Texas Instruments has introduced three analog-input class-D stereo amplifiers for use in soundbars, after-market automotive solutions, portable audio docks, and LCD televisions. The TPA3116D2, TPA3118D2 and TPA3130D2 feature the industry’s highest programmable switching rate and widest power supply range, enabling audio output that is both high quality and highly efficient. The devices are pin-to-pin and software compatible and can support a single-layer printed circuit board (PCB), enabling cost savings by allowing designers to reuse a single layout for multiple designs. [via]
Class-D Audio Amplifiers with Wide Supply Range and High Switching Rates – [Link]
Here you can find links to technical articles written by TI engineering experts for engineering trade magazines. Topics include how to select or design with amplifiers, data converters, clocks, interface and power management. They also address applications, such as audio, industrial, medical, high reliability and many others. Several sorting options can help you with your search
TI Technical Articles – [Link]
A neat write-up about this fun little chip, written by co-designer Don Sauer: [via]
The LM13600 was designed by Bill Gross and myself in less than 5 minutes. At the time the Consumer Linear IC design group was training a new mask designer. We needed something with a few transistors for her to learn how to arrange them in a optimum circuit arrangement while using minimum silicon area.
At the time, electronic Organs were being done using analog circuitry. I had just made a trip to one such company and of course they gave me a wish list of what kind of circuits they would like to see. The RCA 3080 has just come out and it almost gave the Analog Organ folks everything they wanted. They needed something for analog variable gain. The application was to shape the attack and decay of various waveforms.
But the 3080 was a true Operational Transconductance Amplifier in that it had a voltage input and a current source output. For most applications, an external buffer was needed.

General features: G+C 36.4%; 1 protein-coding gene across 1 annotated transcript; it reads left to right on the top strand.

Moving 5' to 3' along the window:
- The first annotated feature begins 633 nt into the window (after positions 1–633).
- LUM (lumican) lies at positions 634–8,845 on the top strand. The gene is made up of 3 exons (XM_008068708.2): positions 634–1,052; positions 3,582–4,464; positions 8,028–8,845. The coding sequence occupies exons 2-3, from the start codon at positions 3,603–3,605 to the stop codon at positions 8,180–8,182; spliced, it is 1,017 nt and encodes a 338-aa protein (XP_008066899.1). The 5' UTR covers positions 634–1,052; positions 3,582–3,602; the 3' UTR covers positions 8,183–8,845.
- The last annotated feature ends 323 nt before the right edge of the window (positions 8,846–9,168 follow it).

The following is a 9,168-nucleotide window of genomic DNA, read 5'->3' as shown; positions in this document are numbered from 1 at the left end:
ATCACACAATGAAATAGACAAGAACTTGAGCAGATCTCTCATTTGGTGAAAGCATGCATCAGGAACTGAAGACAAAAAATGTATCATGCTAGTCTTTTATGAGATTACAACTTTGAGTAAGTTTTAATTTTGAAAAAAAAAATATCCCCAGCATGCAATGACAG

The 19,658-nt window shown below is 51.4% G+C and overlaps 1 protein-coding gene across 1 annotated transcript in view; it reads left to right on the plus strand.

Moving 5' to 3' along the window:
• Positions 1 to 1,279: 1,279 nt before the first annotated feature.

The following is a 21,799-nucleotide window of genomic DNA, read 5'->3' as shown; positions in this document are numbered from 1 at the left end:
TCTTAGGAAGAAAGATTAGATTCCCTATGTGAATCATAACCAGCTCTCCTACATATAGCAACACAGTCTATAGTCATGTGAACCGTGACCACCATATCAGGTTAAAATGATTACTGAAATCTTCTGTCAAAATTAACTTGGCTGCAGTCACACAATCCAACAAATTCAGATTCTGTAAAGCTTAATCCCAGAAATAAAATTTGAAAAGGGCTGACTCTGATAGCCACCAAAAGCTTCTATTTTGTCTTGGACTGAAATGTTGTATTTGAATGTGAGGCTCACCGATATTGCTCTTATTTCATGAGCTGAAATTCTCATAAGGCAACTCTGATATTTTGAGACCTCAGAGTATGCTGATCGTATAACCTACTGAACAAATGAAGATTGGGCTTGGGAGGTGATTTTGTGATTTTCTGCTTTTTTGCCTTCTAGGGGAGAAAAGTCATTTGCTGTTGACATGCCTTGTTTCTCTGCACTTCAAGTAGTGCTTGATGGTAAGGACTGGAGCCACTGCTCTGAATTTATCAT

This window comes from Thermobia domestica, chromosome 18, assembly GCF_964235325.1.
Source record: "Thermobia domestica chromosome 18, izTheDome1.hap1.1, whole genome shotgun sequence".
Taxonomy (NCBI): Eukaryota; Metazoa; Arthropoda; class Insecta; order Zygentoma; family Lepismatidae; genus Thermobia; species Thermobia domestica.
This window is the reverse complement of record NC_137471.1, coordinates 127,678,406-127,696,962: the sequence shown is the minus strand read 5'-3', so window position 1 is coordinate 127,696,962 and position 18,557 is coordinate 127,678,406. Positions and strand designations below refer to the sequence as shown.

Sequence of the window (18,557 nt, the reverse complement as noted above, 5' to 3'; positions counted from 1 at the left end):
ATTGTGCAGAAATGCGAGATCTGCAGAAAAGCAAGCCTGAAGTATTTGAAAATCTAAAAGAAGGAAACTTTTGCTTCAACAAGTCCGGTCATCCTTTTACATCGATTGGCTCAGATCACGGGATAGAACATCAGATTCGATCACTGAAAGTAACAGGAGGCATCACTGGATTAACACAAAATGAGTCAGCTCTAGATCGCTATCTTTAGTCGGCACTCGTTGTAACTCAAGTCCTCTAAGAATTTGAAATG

At the time we were considering second sourcing the 3080 anyway. Also at this very same time, the 16pin plastic dip package had just been developed. So the development spec for the LM13600 was that it needed a schematic to train someone in IC layout. It needed to have 16 pins. And we were going to layout the 3080 anyway. The schematic part was easy. Just used the 3080 exactly. There were 16 pins, so we could just mirror the layout to do a stereo. That left 3 extra pins per channel. The simplest buffer was a darlington which needed two pins per channel. There were complaints about high levels in input signal generated too much distortion in the 3080. That could be addressed by connecting the left over pin to predistortion diodes.
The Story of the LM13600/LM13700 Transconductance Amplifiers – [Link]
A current-sensor would be useful in a lab power supply. This app note is about chaining two current-sense chips to use at high voltages: [via]
Using a transistor as shown, you can double the allowed voltage limit on a current-sense amplifier by stacking two such amplifiers one upon the other. The voltage signal from the bottom amplifier then represents current as the voltage across the sense resistor, times the product of the gains of the two amplifiers.
App note: Extend range of current-sense amplifiers – [Link]
Above circuits are based on TEA2025 is a monolithic integrated audio amplifier in a 16-pin plastic dual in line package manufactured by UTC .Circuit has an Internal Thermal Protector. It is designed for portable cassette players and radios.
Portable Audio Amplifiers – [Link]
diyAudioProjects.com has a great collection of DIY audio Projects. DIY Audio Projects documents several DIY HiFi audio projects for Audiophiles. Projects include vacuum tube amplifiers, gainclones (chip amps), mosfet amps, preamplifiers, loudspeakers and cables. Visit the link below to check it yourself. Sure you will be amazed!
DIY Audio Projects – [Link]
We used to see dual supply ideal operational amplifiers (Op Amps), what means that Op Amps are powered from dual supplies with equal magnitude and opposing polarity. The center tap is connected to the ground which serves as a center of the supply voltage.
Single supply operational amplifiers are powered with single polarity voltage. In this case you loose convenient ground reference that split supply op amps have. In this case you must ensure that signal swings between correct voltages (eg. VCC and GND) …
Single supply operation amplifiers versus dual supply – [Link]